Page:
No one really has a clue about how the myth got started and spread, though. It was most likely some combination of the houses being cute and on the smaller side, Alameda’s shipbuilding past, and the rumor-spreading power of the internet.
Minor says there are a bunch of weird myths relating to Alameda that seem to rise to the surface with the help of the web, like the one he shared about the lunatic asylum located on the shore of the marsh across from Oakland.
“We do know from research that there is no such asylum,” Minor says.
Still, it’s strange that the little people urban legend about Tregloan Street persists when the houses themselves aren’t even all that small.
Yet the tenacity of the myth is what made it hard for KQED to track down any residents of the small homes on Tregloan Court, even after we put hand-delivered letters in mailboxes on headed notepaper. After hearing nothing for weeks, one resident sent us a long email asking if we’d consider dropping the story.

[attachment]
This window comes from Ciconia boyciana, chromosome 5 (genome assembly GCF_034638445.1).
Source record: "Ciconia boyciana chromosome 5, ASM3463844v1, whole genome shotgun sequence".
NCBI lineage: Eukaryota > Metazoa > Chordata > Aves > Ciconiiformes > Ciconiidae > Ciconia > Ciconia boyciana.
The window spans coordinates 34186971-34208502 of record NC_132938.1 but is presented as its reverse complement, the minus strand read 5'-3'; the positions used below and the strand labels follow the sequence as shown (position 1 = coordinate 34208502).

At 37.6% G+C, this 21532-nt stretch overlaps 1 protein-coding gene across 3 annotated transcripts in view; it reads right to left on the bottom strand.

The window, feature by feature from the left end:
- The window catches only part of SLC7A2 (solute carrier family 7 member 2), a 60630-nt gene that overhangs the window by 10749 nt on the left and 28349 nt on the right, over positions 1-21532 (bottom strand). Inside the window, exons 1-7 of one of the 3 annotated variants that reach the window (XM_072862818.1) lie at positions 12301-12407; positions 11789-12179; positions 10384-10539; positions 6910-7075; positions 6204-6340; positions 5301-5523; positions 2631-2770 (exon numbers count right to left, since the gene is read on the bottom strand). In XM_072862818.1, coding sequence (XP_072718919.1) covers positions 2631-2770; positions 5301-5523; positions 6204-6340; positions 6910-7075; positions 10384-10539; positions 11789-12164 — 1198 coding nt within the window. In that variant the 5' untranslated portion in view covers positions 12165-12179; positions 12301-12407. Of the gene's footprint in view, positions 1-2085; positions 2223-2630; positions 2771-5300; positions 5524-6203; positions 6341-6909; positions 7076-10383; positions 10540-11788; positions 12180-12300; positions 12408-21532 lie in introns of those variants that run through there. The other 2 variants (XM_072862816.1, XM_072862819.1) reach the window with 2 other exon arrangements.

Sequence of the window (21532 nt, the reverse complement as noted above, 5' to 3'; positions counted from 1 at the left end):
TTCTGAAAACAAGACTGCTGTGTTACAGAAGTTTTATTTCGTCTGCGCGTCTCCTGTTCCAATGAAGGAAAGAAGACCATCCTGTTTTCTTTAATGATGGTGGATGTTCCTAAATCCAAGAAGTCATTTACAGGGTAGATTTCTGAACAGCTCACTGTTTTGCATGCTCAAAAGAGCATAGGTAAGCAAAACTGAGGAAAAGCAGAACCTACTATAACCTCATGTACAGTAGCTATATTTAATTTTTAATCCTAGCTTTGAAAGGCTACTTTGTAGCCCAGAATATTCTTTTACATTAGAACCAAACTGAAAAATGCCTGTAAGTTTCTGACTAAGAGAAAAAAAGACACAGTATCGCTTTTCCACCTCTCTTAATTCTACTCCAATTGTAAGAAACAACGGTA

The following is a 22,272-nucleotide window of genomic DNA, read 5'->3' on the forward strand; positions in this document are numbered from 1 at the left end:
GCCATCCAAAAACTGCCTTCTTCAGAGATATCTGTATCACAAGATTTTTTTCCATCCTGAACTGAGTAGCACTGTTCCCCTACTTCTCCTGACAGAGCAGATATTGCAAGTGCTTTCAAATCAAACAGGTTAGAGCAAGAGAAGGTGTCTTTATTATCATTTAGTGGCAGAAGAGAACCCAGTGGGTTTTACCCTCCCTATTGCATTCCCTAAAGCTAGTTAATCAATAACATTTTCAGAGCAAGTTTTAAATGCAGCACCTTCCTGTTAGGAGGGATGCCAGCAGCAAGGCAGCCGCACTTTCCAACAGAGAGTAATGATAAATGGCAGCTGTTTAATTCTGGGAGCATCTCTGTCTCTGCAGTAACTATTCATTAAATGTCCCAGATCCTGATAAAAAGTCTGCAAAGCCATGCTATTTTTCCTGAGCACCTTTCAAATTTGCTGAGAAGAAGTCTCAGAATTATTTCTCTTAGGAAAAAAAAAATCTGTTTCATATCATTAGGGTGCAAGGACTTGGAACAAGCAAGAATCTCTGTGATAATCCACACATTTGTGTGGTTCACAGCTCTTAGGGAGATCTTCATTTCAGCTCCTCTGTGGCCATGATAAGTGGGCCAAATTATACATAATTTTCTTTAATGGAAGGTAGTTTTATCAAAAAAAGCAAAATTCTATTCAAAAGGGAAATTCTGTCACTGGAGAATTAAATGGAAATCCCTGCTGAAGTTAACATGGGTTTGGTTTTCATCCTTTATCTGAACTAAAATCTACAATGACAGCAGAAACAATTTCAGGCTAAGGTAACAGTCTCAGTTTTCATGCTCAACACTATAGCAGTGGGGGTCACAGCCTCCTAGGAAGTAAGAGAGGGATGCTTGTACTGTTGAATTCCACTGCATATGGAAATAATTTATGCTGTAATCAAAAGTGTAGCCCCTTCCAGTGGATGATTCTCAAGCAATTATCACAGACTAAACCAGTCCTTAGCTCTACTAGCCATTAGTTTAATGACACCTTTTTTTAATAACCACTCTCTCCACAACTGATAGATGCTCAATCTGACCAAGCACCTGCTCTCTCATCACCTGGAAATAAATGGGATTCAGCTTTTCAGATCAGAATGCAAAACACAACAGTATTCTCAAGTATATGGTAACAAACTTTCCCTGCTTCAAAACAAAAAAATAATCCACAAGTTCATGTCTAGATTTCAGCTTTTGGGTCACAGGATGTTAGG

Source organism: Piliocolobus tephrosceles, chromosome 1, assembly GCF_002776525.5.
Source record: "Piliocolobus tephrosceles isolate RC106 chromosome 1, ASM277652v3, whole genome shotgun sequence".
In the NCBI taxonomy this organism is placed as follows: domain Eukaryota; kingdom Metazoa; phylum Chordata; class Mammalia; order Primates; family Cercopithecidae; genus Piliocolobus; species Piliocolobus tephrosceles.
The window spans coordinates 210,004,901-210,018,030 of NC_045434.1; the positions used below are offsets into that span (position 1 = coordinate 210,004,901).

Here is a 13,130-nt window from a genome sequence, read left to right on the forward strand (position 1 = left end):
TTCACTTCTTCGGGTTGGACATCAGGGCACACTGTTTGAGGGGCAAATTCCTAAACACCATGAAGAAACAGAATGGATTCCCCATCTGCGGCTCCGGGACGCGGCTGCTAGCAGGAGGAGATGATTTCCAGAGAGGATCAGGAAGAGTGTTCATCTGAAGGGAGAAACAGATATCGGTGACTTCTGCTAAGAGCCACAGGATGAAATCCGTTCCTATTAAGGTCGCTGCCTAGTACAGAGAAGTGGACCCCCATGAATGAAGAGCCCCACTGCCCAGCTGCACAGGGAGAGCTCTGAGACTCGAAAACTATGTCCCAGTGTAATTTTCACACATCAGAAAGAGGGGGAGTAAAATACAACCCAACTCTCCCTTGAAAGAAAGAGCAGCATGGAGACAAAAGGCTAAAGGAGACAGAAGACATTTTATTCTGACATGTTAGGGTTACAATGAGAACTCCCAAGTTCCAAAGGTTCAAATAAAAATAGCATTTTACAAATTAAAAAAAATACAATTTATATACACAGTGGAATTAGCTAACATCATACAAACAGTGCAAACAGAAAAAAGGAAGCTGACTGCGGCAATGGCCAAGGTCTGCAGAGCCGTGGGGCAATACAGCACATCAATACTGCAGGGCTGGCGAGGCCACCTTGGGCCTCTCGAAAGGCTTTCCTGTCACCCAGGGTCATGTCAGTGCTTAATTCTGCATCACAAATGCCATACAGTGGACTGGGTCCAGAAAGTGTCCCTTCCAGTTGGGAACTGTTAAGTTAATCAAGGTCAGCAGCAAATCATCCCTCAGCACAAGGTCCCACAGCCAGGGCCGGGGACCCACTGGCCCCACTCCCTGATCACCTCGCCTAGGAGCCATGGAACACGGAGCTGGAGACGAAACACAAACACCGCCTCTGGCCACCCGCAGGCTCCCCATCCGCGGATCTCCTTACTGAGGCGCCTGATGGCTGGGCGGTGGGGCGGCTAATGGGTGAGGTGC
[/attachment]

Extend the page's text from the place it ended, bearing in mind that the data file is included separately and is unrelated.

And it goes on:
The resident, who did not want to be named for privacy reasons but ultimately gave permission to mention his email in this story, says he’s sick of being harassed by what he and his family call “Hobbit Hunters.”
“A couple of times, we have actually been sitting eating dinner when people will come right up in our yard to our dining room window and take pictures of us, and the inside of the house,” the resident writes in his email. “Sometimes, whole families will get out of their car just to take their picture on our doorstep.”
He also says he’s 6-foot-3 — and the home he lives in suits him just fine.
“None of the houses are ‘two-thirds-sized’ homes,” he writes. “That would infer that doorways, countertops, etc. are built to a smaller scale, less than standard height. Some of the homes, including mine are smaller homes, yes, but are not scaled down, and there are many homes around different parts of Alameda that are very similar. I think you will find that really the only thing that differs is the street itself is smaller than almost all of the other streets.”